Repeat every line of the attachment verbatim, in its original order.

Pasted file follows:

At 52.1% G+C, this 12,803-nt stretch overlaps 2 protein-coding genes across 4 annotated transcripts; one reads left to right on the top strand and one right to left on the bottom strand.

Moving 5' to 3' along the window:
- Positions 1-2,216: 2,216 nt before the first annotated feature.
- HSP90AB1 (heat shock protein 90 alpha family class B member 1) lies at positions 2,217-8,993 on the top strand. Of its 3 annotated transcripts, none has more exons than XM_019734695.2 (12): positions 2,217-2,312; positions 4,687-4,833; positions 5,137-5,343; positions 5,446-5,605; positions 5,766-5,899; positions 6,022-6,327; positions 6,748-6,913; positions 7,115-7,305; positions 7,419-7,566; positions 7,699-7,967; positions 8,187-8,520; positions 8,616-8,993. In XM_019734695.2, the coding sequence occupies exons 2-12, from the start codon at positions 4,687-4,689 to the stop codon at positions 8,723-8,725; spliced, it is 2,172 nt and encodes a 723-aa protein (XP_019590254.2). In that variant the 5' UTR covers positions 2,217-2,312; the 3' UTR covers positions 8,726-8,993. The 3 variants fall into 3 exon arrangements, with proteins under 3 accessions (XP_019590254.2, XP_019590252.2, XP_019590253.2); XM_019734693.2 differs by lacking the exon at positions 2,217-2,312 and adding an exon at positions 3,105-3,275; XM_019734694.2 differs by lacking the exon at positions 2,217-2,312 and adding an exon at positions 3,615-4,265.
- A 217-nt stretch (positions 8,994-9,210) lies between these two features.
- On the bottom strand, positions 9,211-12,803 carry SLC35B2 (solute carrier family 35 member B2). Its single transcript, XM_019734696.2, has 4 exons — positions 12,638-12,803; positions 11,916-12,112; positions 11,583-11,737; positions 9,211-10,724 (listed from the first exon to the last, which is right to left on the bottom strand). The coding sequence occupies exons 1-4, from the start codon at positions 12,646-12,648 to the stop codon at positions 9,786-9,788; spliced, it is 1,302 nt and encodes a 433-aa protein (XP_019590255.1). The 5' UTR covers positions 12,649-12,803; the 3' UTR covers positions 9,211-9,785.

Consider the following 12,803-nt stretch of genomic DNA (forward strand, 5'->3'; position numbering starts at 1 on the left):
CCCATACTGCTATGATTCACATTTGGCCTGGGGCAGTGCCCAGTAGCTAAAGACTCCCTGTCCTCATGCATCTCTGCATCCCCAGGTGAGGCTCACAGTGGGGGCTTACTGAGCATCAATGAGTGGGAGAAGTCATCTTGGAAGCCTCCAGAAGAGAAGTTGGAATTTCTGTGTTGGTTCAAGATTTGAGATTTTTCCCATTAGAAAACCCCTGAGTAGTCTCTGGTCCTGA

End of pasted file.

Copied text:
At 52.1% G+C, this 12,803-nt stretch overlaps 2 protein-coding genes across 4 annotated transcripts; one reads left to right on the top strand and one right to left on the bottom strand.

Moving 5' to 3' along the window:
- Positions 1-2,216: 2,216 nt before the first annotated feature.
- HSP90AB1 (heat shock protein 90 alpha family class B member 1) lies at positions 2,217-8,993 on the top strand. Of its 3 annotated transcripts, none has more exons than XM_019734695.2 (12): positions 2,217-2,312; positions 4,687-4,833; positions 5,137-5,343; positions 5,446-5,605; positions 5,766-5,899; positions 6,022-6,327; positions 6,748-6,913; positions 7,115-7,305; positions 7,419-7,566; positions 7,699-7,967; positions 8,187-8,520; positions 8,616-8,993. In XM_019734695.2, the coding sequence occupies exons 2-12, from the start codon at positions 4,687-4,689 to the stop codon at positions 8,723-8,725; spliced, it is 2,172 nt and encodes a 723-aa protein (XP_019590254.2). In that variant the 5' UTR covers positions 2,217-2,312; the 3' UTR covers positions 8,726-8,993. The 3 variants fall into 3 exon arrangements, with proteins under 3 accessions (XP_019590254.2, XP_019590252.2, XP_019590253.2); XM_019734693.2 differs by lacking the exon at positions 2,217-2,312 and adding an exon at positions 3,105-3,275; XM_019734694.2 differs by lacking the exon at positions 2,217-2,312 and adding an exon at positions 3,615-4,265.
- A 217-nt stretch (positions 8,994-9,210) lies between these two features.
- On the bottom strand, positions 9,211-12,803 carry SLC35B2 (solute carrier family 35 member B2). Its single transcript, XM_019734696.2, has 4 exons — positions 12,638-12,803; positions 11,916-12,112; positions 11,583-11,737; positions 9,211-10,724 (listed from the first exon to the last, which is right to left on the bottom strand). The coding sequence occupies exons 1-4, from the start codon at positions 12,646-12,648 to the stop codon at positions 9,786-9,788; spliced, it is 1,302 nt and encodes a 433-aa protein (XP_019590255.1). The 5' UTR covers positions 12,649-12,803; the 3' UTR covers positions 9,211-9,785.

Consider the following 12,803-nt stretch of genomic DNA (forward strand, 5'->3'; position numbering starts at 1 on the left):
CCCATACTGCTATGATTCACATTTGGCCTGGGGCAGTGCCCAGTAGCTAAAGACTCCCTGTCCTCATGCATCTCTGCATCCCCAGGTGAGGCTCACAGTGGGGGCTTACTGAGCATCAATGAGTGGGAGAAGTCATCTTGGAAGCCTCCAGAAGAGAAGTTGGAATTTCTGTGTTGGTTCAAGATTTGAGATTTTTCCCATTAGAAAACCCCTGAGTAGTCTCTGGTCCTGA